by Jason Davis

The Engineer Our Year campaign, which ran through the summer, was met with resounding success. Our goal was $2,500, and we raised $3,101! We received donations from current brothers, alumni, and friends of Beta. We are immensely grateful for our supporters, with huge thanks to alumnus Tim Winters who donated $1,000 to set up the Beta in-house server! The purpose of this year campaign is to furnish the Beta house, purchase cleaning supplies, and help fund chapter operations to improve the Beta experience for the brothers of Eta Tau. Up to date, the chapter has already purchased a television and a new couch set for the living room, curtains for the bedrooms, several stools for the kitchen, and a few other items. Recently, the recruitment committee and the residents of the house created a 360° tour of the Beta house at tourbeta. Some of the newly acquired furniture, such as the television and couches, can be seen on the tour. Thank you all for helping us reach our goal!

$10 or more

$100 or more

$500 or more

Mr. Hoang Do

Mr. Benjamin Child

Mr. Randy Perez

Mr. Daniel Duff

Mr. Timothy Winters

Mr. Kyle Hanlon $25 or more

Mr. Andy Iovanna

Ms. Alexandra de Heer

Mr. Alexander Klose Mr. Michael McConnell Ms. Maeve Perry Mr. William van Rensselaer Ms. Corinne Rywalt

Dr. Steven Tougas

by Augustus Teran

This summer I undertook my first solo backpack- While leading other people could be stressful, I ing trip. It was an adventure that I will not easily found that preparing to go alone was more terrifyforget. ing. The stress of having to ensure that my friends were adequately equipped and ready to go, as well I have always loved backpacking. From a young as that our route was doable and fun, would keep age, I cherished the camping trips my family me up late the night before a trip. However, the would go on. I enjoyed the fresh air and freedom social nature of the trip always put me at ease. of hiking, and I was not as intimidated by carrying Planning to go alone meant that I had to undera full pack as perhaps I should have been. I had stand that it was only me out there and that there my first experiences backpacking on summer would be no one to help me up if I took a fall, or camps in middle and early high school. Despite to cook dinner with. This was especially true bethe rugged conditions we lived in, I always found cause my phone had been completely bricked and myself content as long as I was out in the woods. did not function at all during this trip. It took a Those summer backpacking trips turned longer lot of convincing myself, but on August 13th I set and I took more and more of a leadership role as I out. reached my junior and senior years of high school. After all of this training, I felt comfortable leading Continued next page ‌ some friends on short backpacking trips through the White Mountains of New Hampshire.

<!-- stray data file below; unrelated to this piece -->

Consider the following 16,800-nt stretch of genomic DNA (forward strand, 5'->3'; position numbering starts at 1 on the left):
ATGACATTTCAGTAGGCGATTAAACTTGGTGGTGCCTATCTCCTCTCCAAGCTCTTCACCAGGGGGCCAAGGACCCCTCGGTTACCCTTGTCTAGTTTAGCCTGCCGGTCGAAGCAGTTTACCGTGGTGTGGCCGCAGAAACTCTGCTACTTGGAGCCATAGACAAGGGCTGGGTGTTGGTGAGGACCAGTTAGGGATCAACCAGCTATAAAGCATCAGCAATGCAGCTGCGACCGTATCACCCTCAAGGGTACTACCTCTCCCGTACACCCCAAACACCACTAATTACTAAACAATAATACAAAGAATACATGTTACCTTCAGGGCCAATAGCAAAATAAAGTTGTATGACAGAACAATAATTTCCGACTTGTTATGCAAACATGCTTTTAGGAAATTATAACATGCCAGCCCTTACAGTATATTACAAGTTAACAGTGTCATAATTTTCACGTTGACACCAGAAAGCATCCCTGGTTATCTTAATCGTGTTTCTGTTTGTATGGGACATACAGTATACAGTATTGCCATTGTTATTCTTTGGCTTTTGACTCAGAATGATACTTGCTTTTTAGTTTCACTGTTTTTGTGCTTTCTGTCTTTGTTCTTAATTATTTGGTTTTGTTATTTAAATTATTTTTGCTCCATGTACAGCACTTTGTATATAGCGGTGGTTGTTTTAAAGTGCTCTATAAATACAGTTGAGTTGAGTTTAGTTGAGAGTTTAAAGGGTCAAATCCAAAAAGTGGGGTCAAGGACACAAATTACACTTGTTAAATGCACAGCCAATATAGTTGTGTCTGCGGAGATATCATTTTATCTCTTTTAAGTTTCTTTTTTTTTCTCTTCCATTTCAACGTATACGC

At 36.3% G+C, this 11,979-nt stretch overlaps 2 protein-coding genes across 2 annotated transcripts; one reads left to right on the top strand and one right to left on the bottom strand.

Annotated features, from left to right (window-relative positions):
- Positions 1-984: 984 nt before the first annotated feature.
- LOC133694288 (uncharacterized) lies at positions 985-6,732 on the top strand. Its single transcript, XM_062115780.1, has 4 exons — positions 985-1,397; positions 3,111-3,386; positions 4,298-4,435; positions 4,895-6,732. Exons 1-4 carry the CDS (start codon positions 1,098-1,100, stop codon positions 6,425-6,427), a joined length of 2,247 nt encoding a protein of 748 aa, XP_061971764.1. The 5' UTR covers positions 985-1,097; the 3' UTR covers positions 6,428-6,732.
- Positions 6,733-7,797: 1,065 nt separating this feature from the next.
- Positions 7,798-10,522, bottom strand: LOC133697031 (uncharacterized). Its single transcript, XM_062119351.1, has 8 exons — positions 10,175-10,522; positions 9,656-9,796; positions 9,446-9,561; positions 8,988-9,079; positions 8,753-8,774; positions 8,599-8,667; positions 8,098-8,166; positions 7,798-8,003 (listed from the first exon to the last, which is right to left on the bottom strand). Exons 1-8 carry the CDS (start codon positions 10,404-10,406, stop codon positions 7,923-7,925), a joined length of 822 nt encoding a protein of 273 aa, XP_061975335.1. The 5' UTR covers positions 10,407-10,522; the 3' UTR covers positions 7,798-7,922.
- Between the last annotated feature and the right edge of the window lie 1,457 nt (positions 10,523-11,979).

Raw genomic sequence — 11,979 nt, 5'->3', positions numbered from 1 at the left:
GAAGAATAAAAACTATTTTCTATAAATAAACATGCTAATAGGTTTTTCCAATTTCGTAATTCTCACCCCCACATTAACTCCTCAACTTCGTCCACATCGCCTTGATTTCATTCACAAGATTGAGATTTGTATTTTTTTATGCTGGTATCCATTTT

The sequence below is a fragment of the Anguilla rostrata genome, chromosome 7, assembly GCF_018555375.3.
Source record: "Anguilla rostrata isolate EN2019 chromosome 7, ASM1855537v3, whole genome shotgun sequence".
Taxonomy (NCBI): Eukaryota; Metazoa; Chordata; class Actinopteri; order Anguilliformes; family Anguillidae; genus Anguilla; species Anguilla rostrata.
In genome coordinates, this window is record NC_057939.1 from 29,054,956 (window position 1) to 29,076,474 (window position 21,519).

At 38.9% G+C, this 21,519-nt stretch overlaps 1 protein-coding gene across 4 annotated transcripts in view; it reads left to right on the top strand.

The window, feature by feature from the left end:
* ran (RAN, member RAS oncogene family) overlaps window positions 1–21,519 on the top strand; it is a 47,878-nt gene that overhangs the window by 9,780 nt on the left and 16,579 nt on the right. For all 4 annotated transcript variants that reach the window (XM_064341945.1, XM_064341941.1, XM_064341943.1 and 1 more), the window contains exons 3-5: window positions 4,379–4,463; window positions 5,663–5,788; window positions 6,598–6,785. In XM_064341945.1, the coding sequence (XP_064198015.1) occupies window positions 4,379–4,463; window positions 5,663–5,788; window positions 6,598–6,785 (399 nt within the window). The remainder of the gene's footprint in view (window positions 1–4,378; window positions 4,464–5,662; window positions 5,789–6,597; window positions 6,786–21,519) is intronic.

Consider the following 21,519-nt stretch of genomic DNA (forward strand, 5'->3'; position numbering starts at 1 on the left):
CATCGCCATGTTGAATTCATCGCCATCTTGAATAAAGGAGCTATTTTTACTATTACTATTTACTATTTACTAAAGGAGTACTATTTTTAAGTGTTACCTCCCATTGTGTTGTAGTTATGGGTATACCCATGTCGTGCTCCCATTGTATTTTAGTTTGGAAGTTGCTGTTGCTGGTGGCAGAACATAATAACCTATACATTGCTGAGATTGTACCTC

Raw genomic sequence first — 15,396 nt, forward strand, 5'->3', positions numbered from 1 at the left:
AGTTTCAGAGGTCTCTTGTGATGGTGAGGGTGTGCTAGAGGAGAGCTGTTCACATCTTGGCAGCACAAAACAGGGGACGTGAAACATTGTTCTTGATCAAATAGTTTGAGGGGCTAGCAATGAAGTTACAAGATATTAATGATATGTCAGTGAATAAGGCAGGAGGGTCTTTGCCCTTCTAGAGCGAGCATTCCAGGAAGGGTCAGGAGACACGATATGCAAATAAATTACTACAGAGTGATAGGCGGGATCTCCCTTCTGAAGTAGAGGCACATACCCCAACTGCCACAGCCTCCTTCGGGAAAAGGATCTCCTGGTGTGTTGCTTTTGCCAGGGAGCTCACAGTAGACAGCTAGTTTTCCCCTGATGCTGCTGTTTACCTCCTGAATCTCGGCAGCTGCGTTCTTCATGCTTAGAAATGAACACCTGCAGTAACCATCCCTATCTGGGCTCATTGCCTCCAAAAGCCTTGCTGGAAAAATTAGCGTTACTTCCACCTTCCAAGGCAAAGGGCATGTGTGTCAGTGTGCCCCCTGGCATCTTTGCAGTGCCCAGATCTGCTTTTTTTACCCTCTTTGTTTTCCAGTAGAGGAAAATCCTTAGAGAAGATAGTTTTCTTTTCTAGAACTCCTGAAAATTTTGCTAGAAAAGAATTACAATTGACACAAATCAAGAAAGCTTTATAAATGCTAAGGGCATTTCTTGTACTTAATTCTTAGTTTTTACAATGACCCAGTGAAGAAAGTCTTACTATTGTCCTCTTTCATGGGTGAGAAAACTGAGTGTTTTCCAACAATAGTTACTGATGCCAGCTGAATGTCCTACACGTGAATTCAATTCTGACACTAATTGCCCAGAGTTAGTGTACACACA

I quickly remembered why being alone is troublesome from the outset of my hike. I was cruising and having a blast flying uphill, but I was not diligent enough with my water reserves and ended up empty at the top of a New Hampshire Four Thousand Footer, far above any flowing streams. I had to climb down the steep descent feeling woozy and uncomfortable. I learned my lesson that day and made sure to always carry more than enough water for the rest of the trip. Cooking dinner by myself could once again be lonesome, but I found some peace and happiness watching the sunset with some of the other hikers at the Ethan Pond campground that night. In chatting with them I discovered that just because I was out here alone, does not mean I cannot be social. One benefit of doing this trip by myself was that I could go at my own pace, and that opened mileage that I had never done before. My legs have never been quite as exhausted as they were after the massive 16+ mile second day; in the last half mile to the campground, they started spasming uncontrollably. The grueling hiking and beautiful views helped me settle into the wilderness and come to appreciate the simple things like a hot meal at the end of the day. My third day was designed to be much shorter to give myself a rest. It took me across the magnificent Franconia Ridge. A popular day hike is a loop of this ridge and I happened to be there on a weekend, so that stretch was the most crowded the trail ever was. A few day-hikers even got me confused for an Appalachian